Right now, adult use manufacturers can sell their products to dispensaries directly. Some use a distributor, but there is no nationwide mandate to – which is probably for the best. If a distributor isn’t a requirement, it forces brands to offer something new to differentiate themselves. It will spark innovation, rather than add an extra profit margin that will get rolled into the final price – a price that is already higher than it should be due to the murky federal legal status. Adding complexity and cost will only make it harder to compete with the illicit market. For the industry to grow, costs for illicit cannabis can’t be lower than its legal counterpart.

Of course, we are in the nascent stages of legalization here and we’ve come a long way culturally and technologically since the 30s. But remember, the rules governing alcohol were written nearly 100 years ago along with the passage of the 21st amendment repealing prohibition. Startlingly, those laws haven’t changed that much since they were written, so any mistakes made now in dealing with the cannabis industry could last for a long time.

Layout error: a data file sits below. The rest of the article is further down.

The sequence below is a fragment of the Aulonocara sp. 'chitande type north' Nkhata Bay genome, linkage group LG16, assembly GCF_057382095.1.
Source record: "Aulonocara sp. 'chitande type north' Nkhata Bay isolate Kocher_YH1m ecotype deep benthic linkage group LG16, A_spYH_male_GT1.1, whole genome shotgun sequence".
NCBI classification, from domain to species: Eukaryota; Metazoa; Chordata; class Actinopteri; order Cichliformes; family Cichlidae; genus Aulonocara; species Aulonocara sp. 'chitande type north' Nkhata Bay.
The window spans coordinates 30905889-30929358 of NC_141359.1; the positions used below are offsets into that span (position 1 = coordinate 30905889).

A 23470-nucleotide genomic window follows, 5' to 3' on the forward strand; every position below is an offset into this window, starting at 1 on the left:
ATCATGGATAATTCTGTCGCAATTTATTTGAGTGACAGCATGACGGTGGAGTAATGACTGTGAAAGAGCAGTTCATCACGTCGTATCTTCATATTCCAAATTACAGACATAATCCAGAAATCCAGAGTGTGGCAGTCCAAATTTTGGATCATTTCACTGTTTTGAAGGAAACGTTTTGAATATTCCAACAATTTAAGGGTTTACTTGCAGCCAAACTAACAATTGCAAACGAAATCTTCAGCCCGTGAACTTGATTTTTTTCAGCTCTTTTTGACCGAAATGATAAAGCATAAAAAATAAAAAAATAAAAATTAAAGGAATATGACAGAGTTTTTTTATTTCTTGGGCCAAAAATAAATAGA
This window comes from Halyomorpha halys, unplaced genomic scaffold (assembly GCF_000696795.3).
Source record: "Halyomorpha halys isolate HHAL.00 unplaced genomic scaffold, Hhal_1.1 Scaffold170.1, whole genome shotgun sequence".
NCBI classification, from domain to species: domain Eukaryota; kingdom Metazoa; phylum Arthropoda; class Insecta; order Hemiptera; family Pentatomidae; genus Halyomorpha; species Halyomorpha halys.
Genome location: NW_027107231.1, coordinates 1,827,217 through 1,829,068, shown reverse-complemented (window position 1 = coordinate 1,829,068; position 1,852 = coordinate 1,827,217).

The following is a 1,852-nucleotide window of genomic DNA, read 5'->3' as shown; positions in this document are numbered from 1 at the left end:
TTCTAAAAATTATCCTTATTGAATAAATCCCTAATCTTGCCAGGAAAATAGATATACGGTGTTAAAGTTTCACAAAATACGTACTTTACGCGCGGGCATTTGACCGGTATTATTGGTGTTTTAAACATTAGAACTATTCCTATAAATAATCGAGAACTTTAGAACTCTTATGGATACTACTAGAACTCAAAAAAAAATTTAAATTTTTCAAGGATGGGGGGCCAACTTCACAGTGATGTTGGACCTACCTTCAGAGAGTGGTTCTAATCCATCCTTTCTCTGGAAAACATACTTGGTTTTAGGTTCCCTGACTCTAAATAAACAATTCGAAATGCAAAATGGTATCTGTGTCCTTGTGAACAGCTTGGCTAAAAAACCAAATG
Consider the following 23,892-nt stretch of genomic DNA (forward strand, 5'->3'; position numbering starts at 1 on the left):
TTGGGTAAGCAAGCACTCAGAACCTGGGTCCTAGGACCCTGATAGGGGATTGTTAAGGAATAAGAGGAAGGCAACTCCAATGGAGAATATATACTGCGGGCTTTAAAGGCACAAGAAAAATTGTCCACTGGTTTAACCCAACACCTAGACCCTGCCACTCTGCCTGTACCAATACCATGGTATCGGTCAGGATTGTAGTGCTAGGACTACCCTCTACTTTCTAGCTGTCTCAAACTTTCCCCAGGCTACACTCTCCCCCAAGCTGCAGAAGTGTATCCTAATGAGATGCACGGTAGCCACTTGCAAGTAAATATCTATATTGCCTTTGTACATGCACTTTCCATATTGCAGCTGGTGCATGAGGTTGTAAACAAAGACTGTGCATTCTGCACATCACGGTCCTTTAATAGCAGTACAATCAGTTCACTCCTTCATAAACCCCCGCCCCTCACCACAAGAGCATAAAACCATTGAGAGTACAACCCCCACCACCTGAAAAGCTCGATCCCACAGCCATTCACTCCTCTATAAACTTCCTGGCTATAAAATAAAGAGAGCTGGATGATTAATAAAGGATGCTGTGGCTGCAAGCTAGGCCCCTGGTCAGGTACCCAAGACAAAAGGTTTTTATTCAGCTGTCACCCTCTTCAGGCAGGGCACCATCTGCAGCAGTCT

A new way forward

What the cannabis industry needs is a new model for the adult use/recreational space, keeping some of what exists in the alcohol industry but without ever mandating use of a distributor – the middle tier. This would mean keeping Tied House Laws in place and applying them to cannabis so that a manufacturer could never hold an interest in a retailer, while still allowing them to sell directly to dispensaries and to consumers. Currently, some states allow for vertical integration, which would change under Tied House Laws.

This should be pretty simple, since most states are already separating licenses by type of activity (manufacturer, retailer, etc.) and it would promote competition while bringing the widest array of products possible to each consumer. Also, it would prevent any behemoths from squeezing out the up and comers.

extraction equipment
Constant innovation is a hallmark of the cannabis market and a key factor in continuous growth.